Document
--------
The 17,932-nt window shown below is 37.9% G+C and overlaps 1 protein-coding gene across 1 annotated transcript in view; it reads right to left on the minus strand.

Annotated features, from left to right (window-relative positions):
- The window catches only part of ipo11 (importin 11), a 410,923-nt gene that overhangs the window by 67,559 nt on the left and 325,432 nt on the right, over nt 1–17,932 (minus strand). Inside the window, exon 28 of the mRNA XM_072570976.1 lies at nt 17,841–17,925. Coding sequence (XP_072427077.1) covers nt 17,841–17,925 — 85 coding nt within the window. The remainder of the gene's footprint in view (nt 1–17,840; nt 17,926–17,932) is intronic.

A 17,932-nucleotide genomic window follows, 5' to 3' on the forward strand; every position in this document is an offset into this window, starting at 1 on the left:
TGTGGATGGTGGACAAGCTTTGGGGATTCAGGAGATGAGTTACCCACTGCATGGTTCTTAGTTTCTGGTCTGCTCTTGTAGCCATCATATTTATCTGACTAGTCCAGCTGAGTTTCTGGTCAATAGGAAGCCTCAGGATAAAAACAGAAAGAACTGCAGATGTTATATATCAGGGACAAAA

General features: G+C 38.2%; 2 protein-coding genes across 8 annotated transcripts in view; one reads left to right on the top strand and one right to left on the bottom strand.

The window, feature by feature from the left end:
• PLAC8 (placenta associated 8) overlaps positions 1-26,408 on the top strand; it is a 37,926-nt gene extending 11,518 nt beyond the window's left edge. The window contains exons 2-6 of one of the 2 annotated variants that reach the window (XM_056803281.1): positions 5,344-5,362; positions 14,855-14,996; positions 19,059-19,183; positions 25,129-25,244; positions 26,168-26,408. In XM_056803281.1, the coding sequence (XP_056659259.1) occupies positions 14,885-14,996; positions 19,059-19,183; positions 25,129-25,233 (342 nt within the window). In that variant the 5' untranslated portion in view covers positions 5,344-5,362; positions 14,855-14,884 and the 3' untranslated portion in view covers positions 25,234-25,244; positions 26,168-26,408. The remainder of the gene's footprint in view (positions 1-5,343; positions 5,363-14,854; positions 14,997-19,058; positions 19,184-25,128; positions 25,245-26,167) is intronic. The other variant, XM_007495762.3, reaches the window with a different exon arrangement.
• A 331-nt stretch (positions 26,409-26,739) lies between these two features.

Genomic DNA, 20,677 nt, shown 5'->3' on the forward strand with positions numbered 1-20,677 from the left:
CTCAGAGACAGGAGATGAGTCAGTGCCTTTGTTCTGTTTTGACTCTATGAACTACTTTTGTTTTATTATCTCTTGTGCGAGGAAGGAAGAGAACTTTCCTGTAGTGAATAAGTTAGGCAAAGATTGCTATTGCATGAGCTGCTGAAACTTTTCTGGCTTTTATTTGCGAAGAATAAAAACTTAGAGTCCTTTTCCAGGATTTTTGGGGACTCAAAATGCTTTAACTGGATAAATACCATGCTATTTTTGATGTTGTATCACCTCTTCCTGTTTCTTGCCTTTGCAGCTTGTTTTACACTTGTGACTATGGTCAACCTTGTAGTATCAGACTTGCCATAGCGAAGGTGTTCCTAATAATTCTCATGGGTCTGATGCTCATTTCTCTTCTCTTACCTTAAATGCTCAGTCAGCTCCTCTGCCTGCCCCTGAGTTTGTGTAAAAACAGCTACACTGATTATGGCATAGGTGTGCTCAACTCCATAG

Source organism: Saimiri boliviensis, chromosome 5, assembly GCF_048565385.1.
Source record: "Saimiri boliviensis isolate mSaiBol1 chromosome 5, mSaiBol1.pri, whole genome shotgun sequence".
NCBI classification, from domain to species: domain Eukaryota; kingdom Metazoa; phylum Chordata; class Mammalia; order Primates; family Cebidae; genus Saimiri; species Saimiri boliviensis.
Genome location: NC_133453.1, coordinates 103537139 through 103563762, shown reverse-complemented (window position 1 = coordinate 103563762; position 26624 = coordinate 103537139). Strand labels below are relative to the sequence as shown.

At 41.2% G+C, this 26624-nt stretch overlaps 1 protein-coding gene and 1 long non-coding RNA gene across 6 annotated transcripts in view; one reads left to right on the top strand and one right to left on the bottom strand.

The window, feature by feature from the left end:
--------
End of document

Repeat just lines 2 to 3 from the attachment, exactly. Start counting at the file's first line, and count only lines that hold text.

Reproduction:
Annotated features, from left to right (window-relative positions):
- The window catches only part of ipo11 (importin 11), a 410,923-nt gene that overhangs the window by 67,559 nt on the left and 325,432 nt on the right, over nt 1–17,932 (minus strand). Inside the window, exon 28 of the mRNA XM_072570976.1 lies at nt 17,841–17,925. Coding sequence (XP_072427077.1) covers nt 17,841–17,925 — 85 coding nt within the window. The remainder of the gene's footprint in view (nt 1–17,840; nt 17,926–17,932) is intronic.